Manipura Chakra – the Solar Plexus
With “mani” meaning “jewel” and “pura” meaning “city”, Manipura literally translates as “city of jewels”. Sitting at the solar plexus or “place of the sun”, Manipura chakra, as such, contains the precious jewels to those qualities of clarity, personal power, bliss, self-assurance, knowledge and transformation
In the minds of many, yoga is associated primarily with physical exercise and strange contortions of the body, but really yoga includes the science of the body as well as an understanding of the energy levels that govern the body’s functions, a study of mind and higher states of consciousness as well as a whole philosophy to the nature and structure of the universe. No small study task! But the framework provided by the symbols of the chakras gives practitioners the ability to grasp what is happening during the evolution of consciousness first hand.
Within each of the chakras can be seen, in condensed form, the relationship between certain aspects of the physical world, the energy system, the mind and higher consciousness. For example, the third chakra, Manipura, sees aggression, assertiveness, fire, heat, digestion, assimilation and active metabolism intermix in a way that cuts across our separate concepts of what is physical, what is physiological and what is psychological. It is obvious that each of the chakras is vast in its significance and rich in meaning. The chakras are spiritual centres tuned to the cosmos found within the physical body. At the centre of this consciousness is purusha or self.
Manipura chakra is situated between the twelfth thoracic vertebra and the first lumbar vertebra, at the level of the navel. Its sense function is sight and the element associated with this chakra is fire, the field of power. Manipura is in that area of the body referred to as “the solar plexus”. It can best be described as the “internal sun” produced by the oxidation or burning of food. Unlike plants that can take their energy directly from the sun, man must produce his/her own energy. We take the energy trapped in plant matter and release it through the chemical processes of digestion. This creates the “inner flame” or fire, that provides the energy of maintaining life.
When this inner flame is properly regulated, it allows you to be healthy and to have consistent energy levels. If it is improperly regulated, it can lead to various digestive problems such as peptic ulcers, diabetes, eating disorders, hypoglycaemia and nervous disorders. If the flame is excessive and poorly centred, you will find you are irritable, hot tempered and red-faced.
The energy or drive on this level is to measure, control, categorise and quantify – to be scientific. A lot of people need this energy for stability, but it can also lead to inflexibility. The colour of Manipura chakra is yellow, the colour that feeds and gives clarity to the mind. While practising asana and during visualisation, directing yellow to this area will help you better understand your thoughts.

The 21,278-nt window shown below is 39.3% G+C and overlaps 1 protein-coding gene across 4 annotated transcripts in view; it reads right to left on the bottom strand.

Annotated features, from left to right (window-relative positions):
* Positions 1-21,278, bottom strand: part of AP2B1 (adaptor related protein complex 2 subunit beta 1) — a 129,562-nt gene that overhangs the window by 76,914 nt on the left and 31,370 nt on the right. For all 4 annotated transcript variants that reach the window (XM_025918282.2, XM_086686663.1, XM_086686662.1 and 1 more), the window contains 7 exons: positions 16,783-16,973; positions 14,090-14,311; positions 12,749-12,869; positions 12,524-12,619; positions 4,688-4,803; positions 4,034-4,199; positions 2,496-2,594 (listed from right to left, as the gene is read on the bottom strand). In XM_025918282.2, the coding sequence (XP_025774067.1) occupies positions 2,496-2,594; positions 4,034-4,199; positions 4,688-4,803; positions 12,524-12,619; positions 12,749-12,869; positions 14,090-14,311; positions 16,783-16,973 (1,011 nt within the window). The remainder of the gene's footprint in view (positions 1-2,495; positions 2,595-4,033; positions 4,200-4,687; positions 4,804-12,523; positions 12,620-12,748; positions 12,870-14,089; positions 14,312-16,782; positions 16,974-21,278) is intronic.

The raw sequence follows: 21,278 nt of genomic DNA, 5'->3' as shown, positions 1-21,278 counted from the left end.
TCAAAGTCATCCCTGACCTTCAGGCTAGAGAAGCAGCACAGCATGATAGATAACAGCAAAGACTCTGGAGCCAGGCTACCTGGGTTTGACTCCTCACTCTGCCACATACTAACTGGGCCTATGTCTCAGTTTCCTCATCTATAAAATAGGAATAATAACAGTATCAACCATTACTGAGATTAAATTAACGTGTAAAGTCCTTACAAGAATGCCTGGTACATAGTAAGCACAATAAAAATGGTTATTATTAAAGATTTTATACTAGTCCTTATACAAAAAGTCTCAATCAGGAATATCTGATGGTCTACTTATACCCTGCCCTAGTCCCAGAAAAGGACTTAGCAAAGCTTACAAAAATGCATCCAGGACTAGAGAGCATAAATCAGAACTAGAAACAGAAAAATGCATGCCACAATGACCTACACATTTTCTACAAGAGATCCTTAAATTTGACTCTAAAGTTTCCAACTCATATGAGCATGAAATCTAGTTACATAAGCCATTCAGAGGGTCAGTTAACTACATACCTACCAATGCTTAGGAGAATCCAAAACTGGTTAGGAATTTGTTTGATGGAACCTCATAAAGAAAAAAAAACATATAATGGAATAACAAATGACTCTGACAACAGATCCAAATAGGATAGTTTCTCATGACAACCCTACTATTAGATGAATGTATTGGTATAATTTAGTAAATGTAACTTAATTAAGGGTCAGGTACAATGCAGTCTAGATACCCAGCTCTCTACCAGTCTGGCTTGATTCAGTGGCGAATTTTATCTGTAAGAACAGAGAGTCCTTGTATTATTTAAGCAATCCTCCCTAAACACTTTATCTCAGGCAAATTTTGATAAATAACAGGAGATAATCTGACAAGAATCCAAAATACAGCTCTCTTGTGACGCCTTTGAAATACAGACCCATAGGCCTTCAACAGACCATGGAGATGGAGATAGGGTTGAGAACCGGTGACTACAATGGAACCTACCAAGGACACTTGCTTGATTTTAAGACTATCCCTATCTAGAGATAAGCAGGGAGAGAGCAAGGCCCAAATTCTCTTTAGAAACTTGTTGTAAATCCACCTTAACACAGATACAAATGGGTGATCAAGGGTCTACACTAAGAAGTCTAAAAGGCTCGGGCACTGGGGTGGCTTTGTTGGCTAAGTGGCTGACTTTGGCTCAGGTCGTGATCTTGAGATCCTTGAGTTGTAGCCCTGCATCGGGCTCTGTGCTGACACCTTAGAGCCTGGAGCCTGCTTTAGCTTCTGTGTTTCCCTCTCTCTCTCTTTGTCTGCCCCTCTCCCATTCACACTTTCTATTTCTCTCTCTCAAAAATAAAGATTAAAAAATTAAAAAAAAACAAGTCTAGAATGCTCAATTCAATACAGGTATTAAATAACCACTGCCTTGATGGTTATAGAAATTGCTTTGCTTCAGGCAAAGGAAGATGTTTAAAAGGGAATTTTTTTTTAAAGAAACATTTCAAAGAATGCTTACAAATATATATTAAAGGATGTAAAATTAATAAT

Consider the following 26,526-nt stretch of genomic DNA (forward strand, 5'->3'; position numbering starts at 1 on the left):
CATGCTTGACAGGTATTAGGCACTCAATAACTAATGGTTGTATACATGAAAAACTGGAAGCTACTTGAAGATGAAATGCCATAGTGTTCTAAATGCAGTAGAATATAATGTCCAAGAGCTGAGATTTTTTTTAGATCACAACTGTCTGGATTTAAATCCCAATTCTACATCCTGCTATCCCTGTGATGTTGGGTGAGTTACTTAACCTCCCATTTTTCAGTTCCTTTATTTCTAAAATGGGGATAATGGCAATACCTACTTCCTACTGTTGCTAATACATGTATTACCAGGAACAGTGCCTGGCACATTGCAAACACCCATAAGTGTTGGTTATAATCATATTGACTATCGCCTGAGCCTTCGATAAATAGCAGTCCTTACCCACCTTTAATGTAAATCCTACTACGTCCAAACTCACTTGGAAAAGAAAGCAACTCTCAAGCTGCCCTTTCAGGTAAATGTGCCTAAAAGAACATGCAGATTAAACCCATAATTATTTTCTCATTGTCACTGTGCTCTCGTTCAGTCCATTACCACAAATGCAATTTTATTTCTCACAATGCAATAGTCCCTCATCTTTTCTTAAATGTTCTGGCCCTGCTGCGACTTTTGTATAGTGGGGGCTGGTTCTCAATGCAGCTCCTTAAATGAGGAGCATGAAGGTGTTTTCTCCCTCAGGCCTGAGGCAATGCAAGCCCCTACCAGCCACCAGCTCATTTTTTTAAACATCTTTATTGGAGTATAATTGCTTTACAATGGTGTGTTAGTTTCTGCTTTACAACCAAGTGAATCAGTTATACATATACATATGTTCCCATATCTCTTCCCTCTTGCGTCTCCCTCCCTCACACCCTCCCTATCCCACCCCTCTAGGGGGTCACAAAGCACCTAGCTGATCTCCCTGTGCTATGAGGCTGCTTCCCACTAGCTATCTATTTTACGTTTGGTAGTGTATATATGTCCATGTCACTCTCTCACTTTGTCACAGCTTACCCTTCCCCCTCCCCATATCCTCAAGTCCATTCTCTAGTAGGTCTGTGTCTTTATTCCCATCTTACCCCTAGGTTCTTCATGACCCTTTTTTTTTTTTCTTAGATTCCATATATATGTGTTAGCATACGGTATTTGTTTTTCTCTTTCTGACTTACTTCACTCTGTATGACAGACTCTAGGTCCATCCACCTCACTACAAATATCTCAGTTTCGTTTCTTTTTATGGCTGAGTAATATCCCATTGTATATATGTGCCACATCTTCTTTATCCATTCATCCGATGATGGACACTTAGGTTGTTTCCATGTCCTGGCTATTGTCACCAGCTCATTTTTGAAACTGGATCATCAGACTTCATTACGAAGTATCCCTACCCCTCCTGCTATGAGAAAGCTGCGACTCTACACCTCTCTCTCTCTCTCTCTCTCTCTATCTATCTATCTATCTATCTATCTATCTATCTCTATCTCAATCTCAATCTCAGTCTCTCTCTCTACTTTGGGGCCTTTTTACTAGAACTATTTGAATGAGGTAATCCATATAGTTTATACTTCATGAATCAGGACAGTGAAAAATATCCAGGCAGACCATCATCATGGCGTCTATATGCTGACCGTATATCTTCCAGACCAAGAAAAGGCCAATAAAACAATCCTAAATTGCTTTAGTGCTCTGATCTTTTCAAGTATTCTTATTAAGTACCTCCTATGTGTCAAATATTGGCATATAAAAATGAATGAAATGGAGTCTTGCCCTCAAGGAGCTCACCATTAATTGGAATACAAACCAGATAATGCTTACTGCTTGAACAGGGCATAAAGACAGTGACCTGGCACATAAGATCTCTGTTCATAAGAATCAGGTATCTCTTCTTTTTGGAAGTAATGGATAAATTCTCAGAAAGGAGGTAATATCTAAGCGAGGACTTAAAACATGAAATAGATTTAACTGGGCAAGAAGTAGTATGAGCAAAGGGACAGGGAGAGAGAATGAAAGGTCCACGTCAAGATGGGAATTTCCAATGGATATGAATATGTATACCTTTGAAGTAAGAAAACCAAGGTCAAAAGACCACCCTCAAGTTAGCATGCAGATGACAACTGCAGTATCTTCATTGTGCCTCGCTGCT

The ego operates on every level of consciousness but it is strongest at the Manipura level because Manipura is the seat of the intellect. Most thinking happens in the stomach, as unflattering as this may sound. The ego’s main function is to separate, and our separative egos perceive themselves by insisting that everything is “out there”.
The lesson of Manipura is therefore dealing with ego and power. Too little fire results in powerlessness; too much results in aggression and greed. But fire qualities are also seen as truth finding. They symbolise the acquiring of skill in all endeavours, the recognition of errors and, after these truths have been established, the guarding and transmitting of wisdom.
Functioning in balance, fire warms and enlightens the world. Fire also represents light, which allows us to see things. Manipura’s sense function is sight, but also encompasses “second sight” as in knowledge and wisdom.
Asanas for Manipura Chakra
Physically, the third chakra is associated with the pancreas (seat of sweetness), the solar plexus (place of fire), the spleen (seat of worry), the liver (seat of anger) and the gall bladder (seat of envy). As we work through a chain of asanas, we release negative emotions from their organ of origin and this helps to purify the physical sheath and balance the mental sheath. Pranayama also plays an important role and Kapalabhati or “breath of fire” is the best method of fanning the inner flames and creating heat in this area. The twisting asanas are most beneficial, including Parivrtta Janu Sirsana (Revolved Head-Knee Pose). Sun Salutation (Surya Namaskar) is also a good exercise sequence for this chakra. Both back and forward bends are wonderful for toning up and clearing this chakra too
Position: The solar plexus – rooted between the
twelfth thoracic vertebra and first lumbar vertebra
Centre: Intellect, ego, emotions, will and power, change
Gland/organ: Pancreas, digestive system, liver, spleen, stomach and small intestine
By Arlene Francois